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Heterogeneous Price Rigidities and Monetary Policy

Author

Listed:
  • Christopher Clayton

    (Harvard University)

  • Andreas Schaab

    (Harvard University)

  • Xavier Jaravel

    (London School of Economics)

Abstract

This paper investigates the implications of heterogeneous price rigidities across sectors for the distributional and aggregate effects of monetary policy. First, we identify and characterize analytically a new set of earnings and expenditure channels of monetary policy that emerge in the presence of sectoral heterogeneity. Second, we establish empirically that (i) prices are more rigid in sectors selling to college-educated households, (ii) prices are more rigid in sectors employing college-educated households, and (iii) sectors that employ college-educated households also sell more to these households. These new facts suggest that monetary policy stabilizes sectors that matter relatively more for college-educated households, due to an expenditure channel (from (i)), an earnings channel (from (ii)), and their amplification by feedback loops (from (iii)). Finally, we develop a multi-sector incomplete-markets Heterogeneous Agent New Keynesian model, in which households of different education levels work and consume in different sectors. We quantify the aggregate and distributional effects from heterogeneous price rigidities using this model. In the baseline calibration, we find that the consumption of college-educated households is 22% more sensitive to monetary policy shocks as that of non-college households, while the aggregate real effect of monetary policy is 5% stronger than with homogeneous price rigidities.

Suggested Citation

  • Christopher Clayton & Andreas Schaab & Xavier Jaravel, 2019. "Heterogeneous Price Rigidities and Monetary Policy," 2019 Meeting Papers 1480, Society for Economic Dynamics.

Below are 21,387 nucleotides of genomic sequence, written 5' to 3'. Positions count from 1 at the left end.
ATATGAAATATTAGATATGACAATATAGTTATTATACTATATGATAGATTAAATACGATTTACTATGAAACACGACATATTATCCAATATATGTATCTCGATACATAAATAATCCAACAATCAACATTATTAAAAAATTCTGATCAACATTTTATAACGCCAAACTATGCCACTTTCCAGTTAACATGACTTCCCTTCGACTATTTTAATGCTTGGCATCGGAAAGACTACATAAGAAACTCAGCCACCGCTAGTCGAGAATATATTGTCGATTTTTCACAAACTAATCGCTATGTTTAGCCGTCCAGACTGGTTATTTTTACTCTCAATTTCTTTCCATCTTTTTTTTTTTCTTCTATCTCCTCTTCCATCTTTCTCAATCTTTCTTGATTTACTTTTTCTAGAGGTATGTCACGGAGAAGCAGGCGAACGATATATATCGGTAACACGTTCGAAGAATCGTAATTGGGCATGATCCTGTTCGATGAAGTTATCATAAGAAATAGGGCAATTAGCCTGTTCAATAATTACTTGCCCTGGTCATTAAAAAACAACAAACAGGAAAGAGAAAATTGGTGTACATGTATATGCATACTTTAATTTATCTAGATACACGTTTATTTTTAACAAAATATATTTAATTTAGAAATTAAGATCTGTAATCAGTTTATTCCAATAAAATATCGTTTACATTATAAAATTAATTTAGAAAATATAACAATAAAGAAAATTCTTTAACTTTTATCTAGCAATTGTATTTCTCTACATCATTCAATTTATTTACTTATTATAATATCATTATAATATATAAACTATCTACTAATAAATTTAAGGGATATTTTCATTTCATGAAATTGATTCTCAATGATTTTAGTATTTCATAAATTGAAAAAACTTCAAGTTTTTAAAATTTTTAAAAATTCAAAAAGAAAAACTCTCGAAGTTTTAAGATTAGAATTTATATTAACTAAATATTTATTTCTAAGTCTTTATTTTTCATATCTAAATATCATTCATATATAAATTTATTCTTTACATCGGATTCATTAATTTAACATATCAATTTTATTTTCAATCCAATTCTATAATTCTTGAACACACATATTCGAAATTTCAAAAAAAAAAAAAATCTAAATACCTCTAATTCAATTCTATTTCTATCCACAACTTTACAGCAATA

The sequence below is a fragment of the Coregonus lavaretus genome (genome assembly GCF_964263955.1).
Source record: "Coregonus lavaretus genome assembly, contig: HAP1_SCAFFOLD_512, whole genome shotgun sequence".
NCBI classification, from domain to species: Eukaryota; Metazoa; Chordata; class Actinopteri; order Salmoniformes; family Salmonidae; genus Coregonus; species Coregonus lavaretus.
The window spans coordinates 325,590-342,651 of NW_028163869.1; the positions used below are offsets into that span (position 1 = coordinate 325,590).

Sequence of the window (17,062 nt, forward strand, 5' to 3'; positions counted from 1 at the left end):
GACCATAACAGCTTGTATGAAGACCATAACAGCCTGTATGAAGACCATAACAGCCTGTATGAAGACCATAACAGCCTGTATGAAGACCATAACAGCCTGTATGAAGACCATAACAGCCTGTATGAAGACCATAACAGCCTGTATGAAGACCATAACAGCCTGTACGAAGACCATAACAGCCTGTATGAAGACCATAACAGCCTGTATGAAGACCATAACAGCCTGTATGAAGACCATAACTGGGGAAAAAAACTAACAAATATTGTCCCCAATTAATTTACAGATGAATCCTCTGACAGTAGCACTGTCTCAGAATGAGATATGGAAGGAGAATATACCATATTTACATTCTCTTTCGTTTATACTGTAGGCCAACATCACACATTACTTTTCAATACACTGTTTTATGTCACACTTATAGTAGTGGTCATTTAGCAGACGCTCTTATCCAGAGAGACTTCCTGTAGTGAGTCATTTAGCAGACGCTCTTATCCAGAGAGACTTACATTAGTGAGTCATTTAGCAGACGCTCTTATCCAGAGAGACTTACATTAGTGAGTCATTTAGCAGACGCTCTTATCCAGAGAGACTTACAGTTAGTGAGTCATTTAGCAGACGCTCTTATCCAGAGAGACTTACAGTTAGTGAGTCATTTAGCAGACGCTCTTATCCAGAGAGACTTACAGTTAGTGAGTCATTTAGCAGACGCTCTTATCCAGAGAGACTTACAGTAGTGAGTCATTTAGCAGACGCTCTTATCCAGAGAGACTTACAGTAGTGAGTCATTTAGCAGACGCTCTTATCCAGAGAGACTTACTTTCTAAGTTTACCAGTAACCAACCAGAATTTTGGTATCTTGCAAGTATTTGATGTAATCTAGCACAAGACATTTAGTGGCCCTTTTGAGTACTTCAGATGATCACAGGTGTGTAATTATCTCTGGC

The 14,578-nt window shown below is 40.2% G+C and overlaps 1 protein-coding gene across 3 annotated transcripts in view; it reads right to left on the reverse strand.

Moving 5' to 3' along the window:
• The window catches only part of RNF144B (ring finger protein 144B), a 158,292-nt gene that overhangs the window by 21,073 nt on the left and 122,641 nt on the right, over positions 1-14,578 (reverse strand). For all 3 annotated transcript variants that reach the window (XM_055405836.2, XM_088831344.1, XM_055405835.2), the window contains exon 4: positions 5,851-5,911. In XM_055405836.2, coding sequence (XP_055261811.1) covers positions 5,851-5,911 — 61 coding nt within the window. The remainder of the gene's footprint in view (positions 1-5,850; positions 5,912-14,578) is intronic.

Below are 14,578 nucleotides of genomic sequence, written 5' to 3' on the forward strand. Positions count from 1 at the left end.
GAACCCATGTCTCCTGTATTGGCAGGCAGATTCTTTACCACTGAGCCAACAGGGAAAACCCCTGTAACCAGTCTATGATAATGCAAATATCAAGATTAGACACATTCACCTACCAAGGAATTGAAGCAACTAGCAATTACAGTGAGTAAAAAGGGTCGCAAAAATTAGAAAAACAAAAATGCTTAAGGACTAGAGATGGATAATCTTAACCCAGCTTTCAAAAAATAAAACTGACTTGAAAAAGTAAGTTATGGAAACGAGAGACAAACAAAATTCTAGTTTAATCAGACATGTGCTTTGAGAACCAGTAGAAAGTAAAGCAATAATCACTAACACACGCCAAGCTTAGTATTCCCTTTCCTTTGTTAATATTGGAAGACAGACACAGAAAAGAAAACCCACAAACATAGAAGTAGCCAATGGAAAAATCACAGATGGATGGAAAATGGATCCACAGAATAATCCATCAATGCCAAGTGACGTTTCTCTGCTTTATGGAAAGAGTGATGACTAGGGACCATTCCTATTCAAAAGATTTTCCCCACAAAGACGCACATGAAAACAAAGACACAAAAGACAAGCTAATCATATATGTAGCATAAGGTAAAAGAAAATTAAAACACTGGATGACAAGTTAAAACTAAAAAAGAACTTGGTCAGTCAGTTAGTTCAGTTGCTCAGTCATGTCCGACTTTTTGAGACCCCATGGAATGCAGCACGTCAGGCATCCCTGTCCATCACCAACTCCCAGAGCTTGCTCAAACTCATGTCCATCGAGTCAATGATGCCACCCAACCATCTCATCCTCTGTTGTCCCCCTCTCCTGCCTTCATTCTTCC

• Handle: RePEc:red:sed019:1480
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    File URL: https://economicdynamics.org/meetpapers/2019/paper_1480.pdf
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    References listed on IDEAS

    as
    1. Matthias Doepke & Martin Schneider, 2006. "Inflation and the Redistribution of Nominal Wealth," Journal of Political Economy, University of Chicago Press, vol. 114(6), pages 1069-1097, December.
    2. Emmanuel Farhi & Iván Werning, 2014. "Dilemma Not Trilemma? Capital Controls and Exchange Rates with Volatile Capital Flows," IMF Economic Review, Palgrave Macmillan;International Monetary Fund, vol. 62(4), pages 569-605, November.
    3. Albanesi, Stefania, 2007. "Inflation and inequality," Journal of Monetary Economics, Elsevier, vol. 54(4), pages 1088-1114, May.
    4. Greg Kaplan & Benjamin Moll & Giovanni L. Violante, 2018. "Monetary Policy According to HANK," American Economic Review, American Economic Association, vol. 108(3), pages 697-743, March.
    5. repec:eee:moneco:v:88:y:2017:i:c:p:70-89 is not listed on IDEAS
    6. Comin, Diego & Lashkari, Danial & Mestieri, Martí, 2015. "Structural Change with Long-run Income and Price Effects," CEPR Discussion Papers 10846, C.E.P.R. Discussion Papers.
    7. repec:eee:jfinec:v:129:y:2018:i:1:p:46-68 is not listed on IDEAS
    8. D’Acunto, Francesco & Liu, Ryan & Pflueger, Carolin & Weber, Michael, 2018. "Flexible prices and leverage," Journal of Financial Economics, Elsevier, vol. 129(1), pages 46-68.
    9. Rotemberg, Julio J, 1982. "Sticky Prices in the United States," Journal of Political Economy, University of Chicago Press, vol. 90(6), pages 1187-1211, December.
    10. Timo Boppart, 2014. "Structural Change and the Kaldor Facts in a Growth Model With Relative Price Effects and Non‐Gorman Preferences," Econometrica, Econometric Society, vol. 82, pages 2167-2196, November.
    11. Emi Nakamura & Jón Steinsson, 2008. "Five Facts about Prices: A Reevaluation of Menu Cost Models," The Quarterly Journal of Economics, Oxford University Press, vol. 123(4), pages 1415-1464.
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    As found by EconAcademics.org, the blog aggregator for Economics research:
    1. Heterogeneous Price Rigidities and Monetary Policy
      by Christian Zimmermann in NEP-DGE blog on 2019-10-10 18:42:51

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